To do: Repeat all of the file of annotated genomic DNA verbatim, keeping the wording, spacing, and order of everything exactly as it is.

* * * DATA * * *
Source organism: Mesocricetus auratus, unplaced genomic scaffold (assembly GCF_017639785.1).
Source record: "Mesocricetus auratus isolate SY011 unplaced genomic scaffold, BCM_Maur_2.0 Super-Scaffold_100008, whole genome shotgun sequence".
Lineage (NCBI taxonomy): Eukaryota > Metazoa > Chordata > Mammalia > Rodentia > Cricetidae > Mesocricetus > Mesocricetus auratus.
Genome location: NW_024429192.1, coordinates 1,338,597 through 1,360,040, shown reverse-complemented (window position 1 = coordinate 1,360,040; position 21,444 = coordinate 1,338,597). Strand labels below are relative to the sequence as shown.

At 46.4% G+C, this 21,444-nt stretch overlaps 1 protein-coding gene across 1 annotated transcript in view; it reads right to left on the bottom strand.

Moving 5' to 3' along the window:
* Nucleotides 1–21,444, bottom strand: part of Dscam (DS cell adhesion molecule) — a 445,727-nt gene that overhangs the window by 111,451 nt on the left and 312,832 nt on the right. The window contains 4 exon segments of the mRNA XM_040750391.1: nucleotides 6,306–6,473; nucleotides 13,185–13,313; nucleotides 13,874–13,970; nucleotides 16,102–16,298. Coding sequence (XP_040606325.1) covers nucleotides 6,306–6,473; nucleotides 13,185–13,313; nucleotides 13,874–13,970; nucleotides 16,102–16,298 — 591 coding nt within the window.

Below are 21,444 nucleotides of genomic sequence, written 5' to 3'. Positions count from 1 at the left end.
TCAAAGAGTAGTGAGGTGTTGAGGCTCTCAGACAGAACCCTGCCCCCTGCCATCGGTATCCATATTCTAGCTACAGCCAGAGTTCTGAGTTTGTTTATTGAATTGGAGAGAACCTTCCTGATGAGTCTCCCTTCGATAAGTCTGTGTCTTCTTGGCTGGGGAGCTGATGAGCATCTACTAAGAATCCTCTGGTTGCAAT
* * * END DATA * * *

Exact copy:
Source organism: Mesocricetus auratus, unplaced genomic scaffold (assembly GCF_017639785.1).
Source record: "Mesocricetus auratus isolate SY011 unplaced genomic scaffold, BCM_Maur_2.0 Super-Scaffold_100008, whole genome shotgun sequence".
Lineage (NCBI taxonomy): Eukaryota > Metazoa > Chordata > Mammalia > Rodentia > Cricetidae > Mesocricetus > Mesocricetus auratus.
Genome location: NW_024429192.1, coordinates 1,338,597 through 1,360,040, shown reverse-complemented (window position 1 = coordinate 1,360,040; position 21,444 = coordinate 1,338,597). Strand labels below are relative to the sequence as shown.

At 46.4% G+C, this 21,444-nt stretch overlaps 1 protein-coding gene across 1 annotated transcript in view; it reads right to left on the bottom strand.

Moving 5' to 3' along the window:
* Nucleotides 1–21,444, bottom strand: part of Dscam (DS cell adhesion molecule) — a 445,727-nt gene that overhangs the window by 111,451 nt on the left and 312,832 nt on the right. The window contains 4 exon segments of the mRNA XM_040750391.1: nucleotides 6,306–6,473; nucleotides 13,185–13,313; nucleotides 13,874–13,970; nucleotides 16,102–16,298. Coding sequence (XP_040606325.1) covers nucleotides 6,306–6,473; nucleotides 13,185–13,313; nucleotides 13,874–13,970; nucleotides 16,102–16,298 — 591 coding nt within the window.

Below are 21,444 nucleotides of genomic sequence, written 5' to 3'. Positions count from 1 at the left end.
TCAAAGAGTAGTGAGGTGTTGAGGCTCTCAGACAGAACCCTGCCCCCTGCCATCGGTATCCATATTCTAGCTACAGCCAGAGTTCTGAGTTTGTTTATTGAATTGGAGAGAACCTTCCTGATGAGTCTCCCTTCGATAAGTCTGTGTCTTCTTGGCTGGGGAGCTGATGAGCATCTACTAAGAATCCTCTGGTTGCAAT